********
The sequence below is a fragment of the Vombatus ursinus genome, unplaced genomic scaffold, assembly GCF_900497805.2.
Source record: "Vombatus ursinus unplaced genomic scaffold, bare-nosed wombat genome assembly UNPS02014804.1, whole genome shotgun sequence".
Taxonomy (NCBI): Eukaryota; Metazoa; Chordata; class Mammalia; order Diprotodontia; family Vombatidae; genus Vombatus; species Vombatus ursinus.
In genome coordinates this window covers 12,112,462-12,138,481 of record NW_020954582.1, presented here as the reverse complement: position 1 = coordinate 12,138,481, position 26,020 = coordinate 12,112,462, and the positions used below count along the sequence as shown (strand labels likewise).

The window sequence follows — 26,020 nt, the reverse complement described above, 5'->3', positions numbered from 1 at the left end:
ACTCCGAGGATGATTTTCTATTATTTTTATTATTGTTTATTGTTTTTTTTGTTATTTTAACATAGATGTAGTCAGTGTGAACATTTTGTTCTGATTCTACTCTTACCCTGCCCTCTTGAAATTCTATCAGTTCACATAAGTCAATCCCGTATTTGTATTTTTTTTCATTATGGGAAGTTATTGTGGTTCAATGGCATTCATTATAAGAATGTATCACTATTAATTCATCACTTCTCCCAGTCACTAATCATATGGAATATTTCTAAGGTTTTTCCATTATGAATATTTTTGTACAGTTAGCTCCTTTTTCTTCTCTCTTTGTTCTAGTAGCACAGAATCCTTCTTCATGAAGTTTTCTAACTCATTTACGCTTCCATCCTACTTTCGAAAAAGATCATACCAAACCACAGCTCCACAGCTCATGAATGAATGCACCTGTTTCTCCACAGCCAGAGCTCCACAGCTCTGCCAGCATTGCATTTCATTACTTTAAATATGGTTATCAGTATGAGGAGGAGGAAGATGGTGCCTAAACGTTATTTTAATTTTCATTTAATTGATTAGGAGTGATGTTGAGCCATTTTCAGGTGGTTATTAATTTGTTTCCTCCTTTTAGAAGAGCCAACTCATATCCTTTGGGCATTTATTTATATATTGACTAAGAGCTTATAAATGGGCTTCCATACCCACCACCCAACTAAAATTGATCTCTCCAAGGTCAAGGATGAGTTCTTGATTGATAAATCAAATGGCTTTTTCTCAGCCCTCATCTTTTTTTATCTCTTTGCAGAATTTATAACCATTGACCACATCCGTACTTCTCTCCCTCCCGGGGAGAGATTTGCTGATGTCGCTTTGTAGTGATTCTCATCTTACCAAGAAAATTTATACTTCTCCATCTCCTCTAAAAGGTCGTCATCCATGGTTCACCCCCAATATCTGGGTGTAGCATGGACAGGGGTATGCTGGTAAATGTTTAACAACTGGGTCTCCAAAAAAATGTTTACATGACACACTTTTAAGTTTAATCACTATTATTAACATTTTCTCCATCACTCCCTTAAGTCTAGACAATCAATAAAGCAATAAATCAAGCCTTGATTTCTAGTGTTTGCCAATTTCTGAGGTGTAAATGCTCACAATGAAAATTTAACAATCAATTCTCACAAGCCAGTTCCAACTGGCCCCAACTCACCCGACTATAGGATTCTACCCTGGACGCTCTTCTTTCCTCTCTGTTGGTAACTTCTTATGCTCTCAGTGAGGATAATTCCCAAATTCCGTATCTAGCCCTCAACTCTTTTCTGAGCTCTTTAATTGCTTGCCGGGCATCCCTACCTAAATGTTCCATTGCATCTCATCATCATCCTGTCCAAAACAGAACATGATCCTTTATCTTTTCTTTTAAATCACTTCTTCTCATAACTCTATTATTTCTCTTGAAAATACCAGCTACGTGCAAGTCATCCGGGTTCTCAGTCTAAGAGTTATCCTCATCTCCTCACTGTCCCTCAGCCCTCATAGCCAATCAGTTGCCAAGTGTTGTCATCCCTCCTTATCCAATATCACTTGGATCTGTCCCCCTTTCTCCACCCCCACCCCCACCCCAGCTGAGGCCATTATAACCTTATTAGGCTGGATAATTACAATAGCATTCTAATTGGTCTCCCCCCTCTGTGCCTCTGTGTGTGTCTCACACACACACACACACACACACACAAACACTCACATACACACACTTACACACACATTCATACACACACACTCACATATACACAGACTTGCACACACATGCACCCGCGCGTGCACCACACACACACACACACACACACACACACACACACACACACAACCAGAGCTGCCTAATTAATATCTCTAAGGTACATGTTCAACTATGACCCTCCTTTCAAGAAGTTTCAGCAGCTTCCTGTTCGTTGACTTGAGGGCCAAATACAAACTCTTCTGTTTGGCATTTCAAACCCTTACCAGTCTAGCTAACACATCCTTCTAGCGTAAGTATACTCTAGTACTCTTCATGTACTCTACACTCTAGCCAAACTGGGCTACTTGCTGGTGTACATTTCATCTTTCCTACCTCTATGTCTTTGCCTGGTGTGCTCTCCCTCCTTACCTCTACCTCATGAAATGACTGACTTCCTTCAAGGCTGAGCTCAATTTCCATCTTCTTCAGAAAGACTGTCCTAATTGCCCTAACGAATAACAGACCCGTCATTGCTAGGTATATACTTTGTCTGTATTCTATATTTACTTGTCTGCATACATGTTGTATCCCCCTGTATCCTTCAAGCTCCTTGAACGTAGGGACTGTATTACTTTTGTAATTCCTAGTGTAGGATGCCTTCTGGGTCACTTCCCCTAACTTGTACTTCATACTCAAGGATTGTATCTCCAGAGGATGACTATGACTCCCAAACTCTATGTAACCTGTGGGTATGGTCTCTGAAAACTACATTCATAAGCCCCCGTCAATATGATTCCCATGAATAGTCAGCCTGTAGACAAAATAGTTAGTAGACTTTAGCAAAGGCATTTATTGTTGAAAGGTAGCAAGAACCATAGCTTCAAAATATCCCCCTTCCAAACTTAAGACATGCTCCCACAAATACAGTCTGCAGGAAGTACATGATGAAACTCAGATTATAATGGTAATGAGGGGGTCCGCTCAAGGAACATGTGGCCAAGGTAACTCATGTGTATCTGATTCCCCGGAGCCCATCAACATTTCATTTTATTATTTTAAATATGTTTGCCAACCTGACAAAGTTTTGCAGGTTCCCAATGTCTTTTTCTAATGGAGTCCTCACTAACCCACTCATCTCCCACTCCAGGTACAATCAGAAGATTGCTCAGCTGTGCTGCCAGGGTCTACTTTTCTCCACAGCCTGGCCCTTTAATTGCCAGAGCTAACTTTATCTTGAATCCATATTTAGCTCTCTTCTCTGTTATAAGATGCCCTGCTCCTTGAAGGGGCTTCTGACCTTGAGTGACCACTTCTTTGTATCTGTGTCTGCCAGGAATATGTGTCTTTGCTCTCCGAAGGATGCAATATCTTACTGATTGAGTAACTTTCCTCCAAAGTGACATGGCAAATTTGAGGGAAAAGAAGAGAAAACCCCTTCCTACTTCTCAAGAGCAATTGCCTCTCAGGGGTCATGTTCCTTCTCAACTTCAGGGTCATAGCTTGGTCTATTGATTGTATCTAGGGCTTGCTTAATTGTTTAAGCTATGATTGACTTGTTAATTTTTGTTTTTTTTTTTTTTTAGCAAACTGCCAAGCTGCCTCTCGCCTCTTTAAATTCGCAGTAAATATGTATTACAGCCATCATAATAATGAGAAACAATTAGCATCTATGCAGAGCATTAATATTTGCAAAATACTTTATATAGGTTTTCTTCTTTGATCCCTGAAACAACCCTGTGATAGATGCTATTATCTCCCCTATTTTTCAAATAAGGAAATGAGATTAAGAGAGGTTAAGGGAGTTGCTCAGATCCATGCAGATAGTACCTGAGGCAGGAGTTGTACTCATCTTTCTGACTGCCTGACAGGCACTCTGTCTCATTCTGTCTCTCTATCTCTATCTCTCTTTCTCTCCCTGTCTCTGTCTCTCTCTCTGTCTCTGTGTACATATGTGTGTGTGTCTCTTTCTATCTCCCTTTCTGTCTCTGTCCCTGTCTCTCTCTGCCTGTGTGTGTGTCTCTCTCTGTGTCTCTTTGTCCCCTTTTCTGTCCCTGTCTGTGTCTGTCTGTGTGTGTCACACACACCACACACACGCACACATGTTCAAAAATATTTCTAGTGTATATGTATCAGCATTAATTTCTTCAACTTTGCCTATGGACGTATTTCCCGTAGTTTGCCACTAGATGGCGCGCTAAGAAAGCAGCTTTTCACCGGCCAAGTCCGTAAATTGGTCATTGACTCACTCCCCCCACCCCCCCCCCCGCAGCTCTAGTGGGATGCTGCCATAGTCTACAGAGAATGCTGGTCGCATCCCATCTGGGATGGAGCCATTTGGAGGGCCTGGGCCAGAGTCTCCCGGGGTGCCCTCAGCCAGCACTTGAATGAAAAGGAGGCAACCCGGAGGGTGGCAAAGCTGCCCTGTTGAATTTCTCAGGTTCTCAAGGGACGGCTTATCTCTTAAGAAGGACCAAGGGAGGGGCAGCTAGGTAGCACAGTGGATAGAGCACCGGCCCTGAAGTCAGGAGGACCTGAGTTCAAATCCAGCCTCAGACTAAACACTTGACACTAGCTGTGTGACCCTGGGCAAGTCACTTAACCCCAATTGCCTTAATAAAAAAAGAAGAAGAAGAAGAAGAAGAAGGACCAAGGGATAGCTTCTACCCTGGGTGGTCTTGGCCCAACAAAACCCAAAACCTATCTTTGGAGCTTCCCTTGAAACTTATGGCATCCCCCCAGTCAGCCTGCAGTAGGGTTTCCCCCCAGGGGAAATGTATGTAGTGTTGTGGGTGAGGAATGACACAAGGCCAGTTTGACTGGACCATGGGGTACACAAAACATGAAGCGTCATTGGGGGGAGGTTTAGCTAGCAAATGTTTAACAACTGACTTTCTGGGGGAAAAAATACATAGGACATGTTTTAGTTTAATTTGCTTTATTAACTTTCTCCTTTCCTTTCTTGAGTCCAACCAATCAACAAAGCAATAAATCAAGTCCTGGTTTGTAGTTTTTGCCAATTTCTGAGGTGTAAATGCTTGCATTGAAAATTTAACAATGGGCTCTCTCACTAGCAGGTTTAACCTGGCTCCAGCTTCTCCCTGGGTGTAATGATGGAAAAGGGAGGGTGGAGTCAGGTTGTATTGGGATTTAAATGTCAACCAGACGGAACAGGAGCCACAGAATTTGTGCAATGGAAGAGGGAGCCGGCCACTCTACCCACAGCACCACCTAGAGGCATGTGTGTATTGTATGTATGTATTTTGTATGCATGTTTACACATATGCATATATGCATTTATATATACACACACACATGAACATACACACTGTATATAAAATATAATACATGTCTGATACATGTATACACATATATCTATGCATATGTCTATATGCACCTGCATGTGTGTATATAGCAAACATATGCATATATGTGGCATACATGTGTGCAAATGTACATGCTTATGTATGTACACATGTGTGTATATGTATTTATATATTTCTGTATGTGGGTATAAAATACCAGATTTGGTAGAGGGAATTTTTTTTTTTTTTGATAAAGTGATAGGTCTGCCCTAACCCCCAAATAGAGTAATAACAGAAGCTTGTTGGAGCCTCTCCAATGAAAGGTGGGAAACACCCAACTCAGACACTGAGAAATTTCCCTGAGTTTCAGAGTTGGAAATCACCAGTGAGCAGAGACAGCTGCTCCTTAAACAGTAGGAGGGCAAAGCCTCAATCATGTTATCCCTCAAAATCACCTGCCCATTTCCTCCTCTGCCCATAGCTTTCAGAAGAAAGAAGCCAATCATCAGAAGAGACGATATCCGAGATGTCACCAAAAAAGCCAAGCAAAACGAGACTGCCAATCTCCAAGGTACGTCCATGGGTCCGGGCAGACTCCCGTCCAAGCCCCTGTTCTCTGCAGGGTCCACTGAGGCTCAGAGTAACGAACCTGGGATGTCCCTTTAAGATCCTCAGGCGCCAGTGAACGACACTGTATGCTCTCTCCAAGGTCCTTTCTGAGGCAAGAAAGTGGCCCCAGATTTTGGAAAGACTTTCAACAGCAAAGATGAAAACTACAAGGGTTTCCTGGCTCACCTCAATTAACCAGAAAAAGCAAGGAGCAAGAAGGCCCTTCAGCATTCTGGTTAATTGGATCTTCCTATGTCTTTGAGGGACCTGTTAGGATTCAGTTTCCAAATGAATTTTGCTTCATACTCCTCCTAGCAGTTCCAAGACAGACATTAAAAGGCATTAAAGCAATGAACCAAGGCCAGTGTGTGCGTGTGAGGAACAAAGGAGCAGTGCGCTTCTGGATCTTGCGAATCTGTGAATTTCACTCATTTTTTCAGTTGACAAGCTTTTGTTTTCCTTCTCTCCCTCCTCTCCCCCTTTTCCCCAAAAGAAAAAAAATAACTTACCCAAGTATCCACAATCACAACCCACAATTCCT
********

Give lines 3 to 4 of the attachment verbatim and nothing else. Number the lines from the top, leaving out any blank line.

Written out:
Taxonomy (NCBI): Eukaryota; Metazoa; Chordata; class Mammalia; order Diprotodontia; family Vombatidae; genus Vombatus; species Vombatus ursinus.
In genome coordinates this window covers 12,112,462-12,138,481 of record NW_020954582.1, presented here as the reverse complement: position 1 = coordinate 12,138,481, position 26,020 = coordinate 12,112,462, and the positions used below count along the sequence as shown (strand labels likewise).